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Behçet’s syndrome: a report of 41 patients with emphasis on neurological manifestations
  1. S Faraha,
  2. A Al-Shubailia,
  3. A Montasera,
  4. J M Husseina,
  5. A N Malaviyab,
  6. M Mukhtarb,
  7. A Al-Shayebb,
  8. A J Khuraibeta,
  9. R Khana,
  10. J V Tronteljc
  1. aDepartment of Neurology and Clinical Neurophysiology, Ibn Sina Hospital, Kuwait, bMedical Department, Mubarak Hospital, Kuwait, cInstitute of Clinical Neurophysiology, University Medical Centre, Ljubljana, Slovenia
  1. Dr Sameer Farah, Consultant Neurologist, Ibn Sina Hospital, PO Box 7255, Hawalli 32093, Kuwait.


Forty one patients with the clinical diagnosis of Behçet’s syndrome from two teaching hospitals in Kuwait were studied. There were 34 male and seven female patients. Age at presentation ranged from 14 to 48 years. Neurological manifestations were present in 24 patients. Eleven patients showed evidence of increased intracranial pressure, and 10 of these had radiologically confirmed dural sinus thrombosis. Five patients presented with a meningoencephalitic or meningomyelitic picture, three with a stroke-like picture, and three with primarily brain stem signs. One patient developed trigeminal neuritis, and five patients exhibited (along with other features) variable degrees of psychological manifestations. All patients with neurological involvement were treated with steroids, and some also had courses of other immunosuppressant drugs and colchicine. The disease took a relatively benign course, except those patients with meningoencephalitic and meningomyelitic presentation, one of whom died from the disease. Those treated early had a better prognosis. The incidence of dural sinus thrombosis in this series of patients is unusually high. In most patients, the course of the disease was more favourable than reported in the literature. This may be attributed to early and aggressive treatment.

  • Behçet’s syndrome
  • neurological manifestations
  • treatment
  • prognosis
  • HLA typing
  • intracranial hypertension

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Behçet’s syndrome is a chronic multisystem vasculitic syndrome. It was first recognised as a clinical entity by the Turkish dermatologist Hulusi Behçet in 1937, consisting of a triad of recurrent oral ulcerations, genital ulcerations, and relapsing inflammation of the eye.1 Subsequently involvement of other organs was identified. The disease is well known to differ among different racial groups in presentation, predilection of system involved, and prognosis. We present our local experience in this disease, with emphasis on neurological manifestations.

Materials and methods

Forty one patients with the clinical diagnosis of Behçet’s disease from two teaching hospitals were evaluated. All the patients fulfilled the International Study Group criteria for Behçet’s disease.2 All were assessed clinically and with baseline laboratory tests. Those patients with neurological manifestations were further studied in more detail. They were categorised according to the most prominent neurological features. The CSF was studied in 22 of the “neuro-Behçet syndrome” group and in 24 patients of the whole group.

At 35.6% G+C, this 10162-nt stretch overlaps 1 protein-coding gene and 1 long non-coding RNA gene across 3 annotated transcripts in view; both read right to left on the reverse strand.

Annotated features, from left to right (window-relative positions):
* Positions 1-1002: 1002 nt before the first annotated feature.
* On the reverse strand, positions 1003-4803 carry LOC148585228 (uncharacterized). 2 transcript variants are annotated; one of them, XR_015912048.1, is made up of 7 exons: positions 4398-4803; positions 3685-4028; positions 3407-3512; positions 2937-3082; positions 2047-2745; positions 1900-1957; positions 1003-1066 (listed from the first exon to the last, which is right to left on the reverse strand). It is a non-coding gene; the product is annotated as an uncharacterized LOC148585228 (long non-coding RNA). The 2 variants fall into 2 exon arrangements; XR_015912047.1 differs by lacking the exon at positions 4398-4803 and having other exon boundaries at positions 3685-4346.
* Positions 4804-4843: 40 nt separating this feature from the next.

There were 34 male and seven female patients, with a male: female ratio of 4.8:1. Age of onset ranged from 14 to 48 years with a mean of 33.3 years. A majority of the patients (44%) presented between 20 and 30 years of age. There were 37 ethnic Arabs, two Indians, one Armenian, and one Iranian. Oral ulcers were the presenting feature in 30 patients, seven presented with multiple system involvement of an acute onset, and four patients presented with neurological complaints. All of the patients had oral ulcers. Genital ulcers were seen in 36 (78%), joint involvement in 22 (54%), eyes were affected in 17 patients (41%), recurrent venous thrombosis other than intracranial sinus thrombosis in nine (22%), gastrointestinal complications were seen in four (10%), and erythema nodosum in three (7%). Twenty four patients had neurological complications (59%). Major ophthalmological features included uveitis (anterior and posterior), synechiae, retinal vasculitis, conjunctivitis, and episcleritis.


Neurological involvement was found in the 24 patients. Eleven had evidence of increased intracranial pressure presenting with a clinical picture similar to benign intracranial hypertension. Ten of these were proved to have dural sinus thrombosis either by MRI flow studies, MR angiography, or conventional angiogram. The remaining one patient was not evaluated radiologically. Three patients presented with a stroke-like picture, three had predominantly brain stem signs without disturbed consciousness (MRI showed demyelinating lesions in the brain stem), and five patients presented with acute meningoencephalitis or transverse myelitis occurring as single or recurrent attacks. One patient had a distinctive fascicular trigeminal neuritis involving the first and second branches of the trigeminal nerve and raised CSF protein (550 mg/l). Finally, one patient showed sociopathic behaviour and had recurrent headaches. His clinical examination and MRI study of the brain were normal. He refused CSF examination. Another four patients in the neurological group experienced mental or behavioural disturbances in addition to their neurological manifestations; one developed progressive dementia after repeated strokes, one had severe depression, one had acute psychosis, and one showed sociopathic behaviour. The mean duration of follow up was 4.6 years with a range of one to nine years. Out of the original 24 patients, 18 are still regularly followed up; five were lost after one to three years as they left the country during the Gulf War, and one patient died.